State-Run Plans Could Hurt Advisers

Lawmakers in several states have proposed the idea of state-run retirement plans for private sector workers, a move that some say could be bad news for advisers.

Proponents say this idea would allow employees who do not have access to a retirement plan the chance to save for their future, but opponents say other savings avenues exist, and that state-run plans could damage the adviser’s role in retirement plans.

Last year, California passed a law to study creation of a state-run retirement plan for private sector workers (see “Calif. Senate Approves Government-Run Private Worker Retirement Plan”). “So effectively it’s a ‘study’ bill,” Aaron Friedman, assistant vice president of product management at Principal Financial Group, told PLANADVISER. In addition, Connecticut legislators are looking at SB 54, which would establish a state-run plan for private sector workers—modeled after California’s legislation. In Oregon, HB3436 would create a public corporation charged with developing a government-run retirement program for private sector workers.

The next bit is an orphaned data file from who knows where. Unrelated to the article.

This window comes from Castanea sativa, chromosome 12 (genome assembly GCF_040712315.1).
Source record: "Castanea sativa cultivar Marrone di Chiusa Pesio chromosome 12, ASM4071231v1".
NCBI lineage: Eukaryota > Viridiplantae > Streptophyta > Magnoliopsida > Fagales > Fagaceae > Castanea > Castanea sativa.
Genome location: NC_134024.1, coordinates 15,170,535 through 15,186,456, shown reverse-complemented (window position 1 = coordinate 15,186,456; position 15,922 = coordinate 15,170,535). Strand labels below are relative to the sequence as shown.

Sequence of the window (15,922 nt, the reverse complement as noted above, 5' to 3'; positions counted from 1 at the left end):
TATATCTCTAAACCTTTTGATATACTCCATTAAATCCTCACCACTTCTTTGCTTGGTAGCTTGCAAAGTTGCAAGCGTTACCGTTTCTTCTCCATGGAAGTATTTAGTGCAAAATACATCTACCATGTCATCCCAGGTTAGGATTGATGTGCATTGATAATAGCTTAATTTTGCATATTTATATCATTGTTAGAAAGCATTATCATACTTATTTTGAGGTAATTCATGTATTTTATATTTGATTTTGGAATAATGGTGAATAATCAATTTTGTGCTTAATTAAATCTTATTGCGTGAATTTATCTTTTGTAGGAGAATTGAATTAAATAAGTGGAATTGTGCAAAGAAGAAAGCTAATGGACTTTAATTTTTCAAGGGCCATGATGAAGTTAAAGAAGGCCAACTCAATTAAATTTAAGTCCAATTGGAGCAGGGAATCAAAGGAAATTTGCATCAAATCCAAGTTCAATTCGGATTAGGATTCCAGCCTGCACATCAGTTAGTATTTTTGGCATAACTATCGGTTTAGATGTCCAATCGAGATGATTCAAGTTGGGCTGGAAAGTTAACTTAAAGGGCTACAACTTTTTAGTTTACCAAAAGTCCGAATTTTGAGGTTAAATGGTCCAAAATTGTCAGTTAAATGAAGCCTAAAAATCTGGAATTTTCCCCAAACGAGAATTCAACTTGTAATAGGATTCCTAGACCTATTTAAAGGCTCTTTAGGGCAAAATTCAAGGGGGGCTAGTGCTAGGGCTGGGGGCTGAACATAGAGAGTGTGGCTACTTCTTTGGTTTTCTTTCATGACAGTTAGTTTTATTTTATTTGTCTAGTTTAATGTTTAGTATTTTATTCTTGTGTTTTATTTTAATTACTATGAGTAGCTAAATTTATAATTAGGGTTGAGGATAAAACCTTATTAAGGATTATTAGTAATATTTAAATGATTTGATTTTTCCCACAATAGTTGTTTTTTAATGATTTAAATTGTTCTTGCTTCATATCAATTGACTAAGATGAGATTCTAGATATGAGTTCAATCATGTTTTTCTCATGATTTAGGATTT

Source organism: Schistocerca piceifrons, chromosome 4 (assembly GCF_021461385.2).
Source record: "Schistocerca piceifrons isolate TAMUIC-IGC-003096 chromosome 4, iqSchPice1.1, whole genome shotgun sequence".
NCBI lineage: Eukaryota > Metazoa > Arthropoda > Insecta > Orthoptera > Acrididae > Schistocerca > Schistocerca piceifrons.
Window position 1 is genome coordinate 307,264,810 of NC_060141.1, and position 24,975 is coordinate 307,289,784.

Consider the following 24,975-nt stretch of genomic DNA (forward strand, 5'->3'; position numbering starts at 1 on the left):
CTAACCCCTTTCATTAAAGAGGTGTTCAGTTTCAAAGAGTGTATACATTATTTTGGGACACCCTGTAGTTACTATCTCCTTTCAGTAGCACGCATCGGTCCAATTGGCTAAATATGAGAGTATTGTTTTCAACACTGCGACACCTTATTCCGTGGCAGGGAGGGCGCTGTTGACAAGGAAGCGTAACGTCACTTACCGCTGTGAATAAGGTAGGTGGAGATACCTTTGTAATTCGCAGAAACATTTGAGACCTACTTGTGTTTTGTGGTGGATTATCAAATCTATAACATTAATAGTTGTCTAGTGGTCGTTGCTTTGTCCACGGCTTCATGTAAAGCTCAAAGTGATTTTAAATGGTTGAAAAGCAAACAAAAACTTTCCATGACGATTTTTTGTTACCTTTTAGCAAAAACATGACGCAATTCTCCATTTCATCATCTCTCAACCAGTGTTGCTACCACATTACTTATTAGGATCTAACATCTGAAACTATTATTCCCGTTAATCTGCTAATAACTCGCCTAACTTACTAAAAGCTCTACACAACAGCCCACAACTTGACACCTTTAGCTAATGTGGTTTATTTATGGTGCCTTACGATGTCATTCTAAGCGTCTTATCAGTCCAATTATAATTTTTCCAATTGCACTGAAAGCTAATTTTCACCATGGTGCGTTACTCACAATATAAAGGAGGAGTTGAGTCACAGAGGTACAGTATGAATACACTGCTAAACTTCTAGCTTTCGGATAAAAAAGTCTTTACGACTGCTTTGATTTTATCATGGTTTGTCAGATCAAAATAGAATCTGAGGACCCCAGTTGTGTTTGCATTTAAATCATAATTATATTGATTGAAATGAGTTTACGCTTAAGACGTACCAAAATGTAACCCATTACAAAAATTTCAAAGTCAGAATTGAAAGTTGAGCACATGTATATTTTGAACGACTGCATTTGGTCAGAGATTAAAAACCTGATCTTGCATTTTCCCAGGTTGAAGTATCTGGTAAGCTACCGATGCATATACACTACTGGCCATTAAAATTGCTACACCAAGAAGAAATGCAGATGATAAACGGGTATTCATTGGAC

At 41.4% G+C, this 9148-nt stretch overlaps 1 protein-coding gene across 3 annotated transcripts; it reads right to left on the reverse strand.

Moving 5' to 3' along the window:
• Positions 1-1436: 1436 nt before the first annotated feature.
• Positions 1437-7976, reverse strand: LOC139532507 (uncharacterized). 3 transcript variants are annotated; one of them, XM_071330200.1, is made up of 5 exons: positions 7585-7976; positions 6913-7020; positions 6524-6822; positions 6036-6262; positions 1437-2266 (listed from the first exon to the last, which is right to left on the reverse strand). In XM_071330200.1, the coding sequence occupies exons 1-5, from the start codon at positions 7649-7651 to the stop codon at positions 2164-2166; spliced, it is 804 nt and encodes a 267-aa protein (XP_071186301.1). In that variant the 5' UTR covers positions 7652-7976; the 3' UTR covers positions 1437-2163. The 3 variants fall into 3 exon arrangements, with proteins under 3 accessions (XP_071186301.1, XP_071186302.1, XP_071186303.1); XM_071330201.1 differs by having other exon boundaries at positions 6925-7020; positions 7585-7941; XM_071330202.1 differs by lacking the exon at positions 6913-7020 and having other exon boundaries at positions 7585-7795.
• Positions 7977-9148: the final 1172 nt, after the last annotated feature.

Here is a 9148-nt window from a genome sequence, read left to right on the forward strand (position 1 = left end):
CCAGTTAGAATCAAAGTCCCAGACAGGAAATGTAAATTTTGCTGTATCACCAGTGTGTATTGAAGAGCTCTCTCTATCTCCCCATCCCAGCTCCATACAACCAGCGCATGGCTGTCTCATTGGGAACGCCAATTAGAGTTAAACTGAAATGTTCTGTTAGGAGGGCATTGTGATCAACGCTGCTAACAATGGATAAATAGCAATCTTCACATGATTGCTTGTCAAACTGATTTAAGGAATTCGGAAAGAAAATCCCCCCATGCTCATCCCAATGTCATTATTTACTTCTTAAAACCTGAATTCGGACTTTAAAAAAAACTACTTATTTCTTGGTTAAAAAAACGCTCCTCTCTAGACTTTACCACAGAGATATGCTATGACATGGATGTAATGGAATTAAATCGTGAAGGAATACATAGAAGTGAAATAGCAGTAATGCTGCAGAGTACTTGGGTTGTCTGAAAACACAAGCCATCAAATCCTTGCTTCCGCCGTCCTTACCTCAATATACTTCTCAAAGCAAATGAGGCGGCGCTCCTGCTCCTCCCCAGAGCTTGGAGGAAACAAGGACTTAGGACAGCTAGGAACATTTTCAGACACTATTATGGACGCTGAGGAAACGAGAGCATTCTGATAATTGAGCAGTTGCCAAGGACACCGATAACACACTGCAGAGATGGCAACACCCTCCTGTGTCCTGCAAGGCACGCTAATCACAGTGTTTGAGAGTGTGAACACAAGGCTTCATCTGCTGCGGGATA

Altogether, 10 states have considered or had legislation proposing some type of state-run plan for private sector workers since 2008.

Friedman said that with these proposals, “there’s certainly risk for advisers” who may be pushed out of the system if states cut out the intermediary. He fears these states are not taking into account the fact that running a “robust” retirement plan requires education and communication, so advisers would lose their place in helping with retirement plans.  

While Friedman agrees with the goal to give more workers access to retirement plans, there are already simple, low-cost plans for small businesses.

Jim Szostek, vice president of taxes and retirement security at ACLI, agrees that plenty of retirement material is already available in the marketplace. “The idea that the state needs to create a product to compete … doesn’t make any sense,” he said. Simplified employee pension (SEP) IRAs and simple 401(k)s are already available in the marketplace, Szostek said.

Instead of commissioning a study about a state-run plan, California would be better off focusing on employee education regarding retirement savings, he concluded.